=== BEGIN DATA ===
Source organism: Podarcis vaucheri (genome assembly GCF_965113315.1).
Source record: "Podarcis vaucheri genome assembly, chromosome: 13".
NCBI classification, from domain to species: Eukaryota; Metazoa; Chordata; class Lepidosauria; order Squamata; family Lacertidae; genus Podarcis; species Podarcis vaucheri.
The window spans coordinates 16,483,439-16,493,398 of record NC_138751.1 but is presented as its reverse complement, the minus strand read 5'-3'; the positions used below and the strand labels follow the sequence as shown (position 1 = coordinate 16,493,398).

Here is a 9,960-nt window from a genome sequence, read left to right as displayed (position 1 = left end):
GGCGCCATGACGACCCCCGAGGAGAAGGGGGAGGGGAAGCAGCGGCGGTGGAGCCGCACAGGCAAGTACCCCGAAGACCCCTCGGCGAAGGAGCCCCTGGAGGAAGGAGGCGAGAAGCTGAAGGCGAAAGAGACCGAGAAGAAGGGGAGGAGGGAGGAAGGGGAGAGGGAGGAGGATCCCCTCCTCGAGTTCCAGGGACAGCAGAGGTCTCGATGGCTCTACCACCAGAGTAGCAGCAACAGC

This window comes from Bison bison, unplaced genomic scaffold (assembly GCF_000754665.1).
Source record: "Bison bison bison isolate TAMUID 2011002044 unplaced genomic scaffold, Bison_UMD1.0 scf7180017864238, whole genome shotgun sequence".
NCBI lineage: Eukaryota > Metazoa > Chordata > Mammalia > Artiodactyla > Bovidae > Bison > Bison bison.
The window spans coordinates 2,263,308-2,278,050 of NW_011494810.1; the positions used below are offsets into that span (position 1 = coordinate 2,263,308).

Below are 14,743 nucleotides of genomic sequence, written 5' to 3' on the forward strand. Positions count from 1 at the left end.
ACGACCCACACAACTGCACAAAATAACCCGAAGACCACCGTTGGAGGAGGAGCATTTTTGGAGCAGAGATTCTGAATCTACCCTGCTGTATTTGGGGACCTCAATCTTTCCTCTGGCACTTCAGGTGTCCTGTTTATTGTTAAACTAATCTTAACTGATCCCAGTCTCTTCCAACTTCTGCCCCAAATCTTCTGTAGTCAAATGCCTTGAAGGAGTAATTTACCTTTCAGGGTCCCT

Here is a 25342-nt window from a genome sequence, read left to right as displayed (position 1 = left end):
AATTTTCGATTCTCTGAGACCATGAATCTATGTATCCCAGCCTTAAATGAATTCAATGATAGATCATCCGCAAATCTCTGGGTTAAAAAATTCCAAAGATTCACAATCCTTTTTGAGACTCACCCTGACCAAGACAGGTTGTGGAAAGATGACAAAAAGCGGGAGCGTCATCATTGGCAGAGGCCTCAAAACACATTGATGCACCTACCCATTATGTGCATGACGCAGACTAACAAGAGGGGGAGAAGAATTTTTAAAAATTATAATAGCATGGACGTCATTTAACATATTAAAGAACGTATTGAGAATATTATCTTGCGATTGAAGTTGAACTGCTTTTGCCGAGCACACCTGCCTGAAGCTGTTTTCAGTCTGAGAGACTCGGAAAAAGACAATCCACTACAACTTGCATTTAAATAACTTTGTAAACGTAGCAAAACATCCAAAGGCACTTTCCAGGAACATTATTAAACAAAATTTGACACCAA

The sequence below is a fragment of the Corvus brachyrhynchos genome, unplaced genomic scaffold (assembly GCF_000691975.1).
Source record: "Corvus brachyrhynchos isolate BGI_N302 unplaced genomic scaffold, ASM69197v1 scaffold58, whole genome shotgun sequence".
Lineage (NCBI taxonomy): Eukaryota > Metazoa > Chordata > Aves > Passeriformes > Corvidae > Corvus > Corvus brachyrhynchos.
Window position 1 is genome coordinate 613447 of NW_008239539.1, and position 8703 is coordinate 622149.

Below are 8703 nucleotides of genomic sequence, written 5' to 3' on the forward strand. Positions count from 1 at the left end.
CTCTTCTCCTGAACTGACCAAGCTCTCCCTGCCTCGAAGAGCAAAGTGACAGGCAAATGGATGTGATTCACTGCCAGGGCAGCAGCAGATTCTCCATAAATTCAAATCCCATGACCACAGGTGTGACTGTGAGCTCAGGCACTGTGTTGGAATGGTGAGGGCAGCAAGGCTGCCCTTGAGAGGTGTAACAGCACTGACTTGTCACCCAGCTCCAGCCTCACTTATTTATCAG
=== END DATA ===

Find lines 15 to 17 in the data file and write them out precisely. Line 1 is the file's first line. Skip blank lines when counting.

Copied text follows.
The sequence below is a fragment of the Corvus brachyrhynchos genome, unplaced genomic scaffold (assembly GCF_000691975.1).
Source record: "Corvus brachyrhynchos isolate BGI_N302 unplaced genomic scaffold, ASM69197v1 scaffold58, whole genome shotgun sequence".
Lineage (NCBI taxonomy): Eukaryota > Metazoa > Chordata > Aves > Passeriformes > Corvidae > Corvus > Corvus brachyrhynchos.